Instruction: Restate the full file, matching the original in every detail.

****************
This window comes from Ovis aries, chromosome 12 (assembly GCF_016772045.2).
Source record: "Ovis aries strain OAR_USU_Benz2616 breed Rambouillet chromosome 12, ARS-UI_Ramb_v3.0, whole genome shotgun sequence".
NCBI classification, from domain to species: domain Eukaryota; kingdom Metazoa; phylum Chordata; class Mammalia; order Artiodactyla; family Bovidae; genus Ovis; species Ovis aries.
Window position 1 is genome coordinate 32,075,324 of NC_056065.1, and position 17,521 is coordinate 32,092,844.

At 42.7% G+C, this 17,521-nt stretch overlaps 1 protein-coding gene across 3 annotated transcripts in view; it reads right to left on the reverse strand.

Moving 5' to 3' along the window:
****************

This window comes from Ovis aries, chromosome 12 (assembly GCF_016772045.2).
Source record: "Ovis aries strain OAR_USU_Benz2616 breed Rambouillet chromosome 12, ARS-UI_Ramb_v3.0, whole genome shotgun sequence".
NCBI classification, from domain to species: domain Eukaryota; kingdom Metazoa; phylum Chordata; class Mammalia; order Artiodactyla; family Bovidae; genus Ovis; species Ovis aries.
Window position 1 is genome coordinate 32,075,324 of NC_056065.1, and position 17,521 is coordinate 32,092,844.

At 42.7% G+C, this 17,521-nt stretch overlaps 1 protein-coding gene across 3 annotated transcripts in view; it reads right to left on the reverse strand.

Moving 5' to 3' along the window: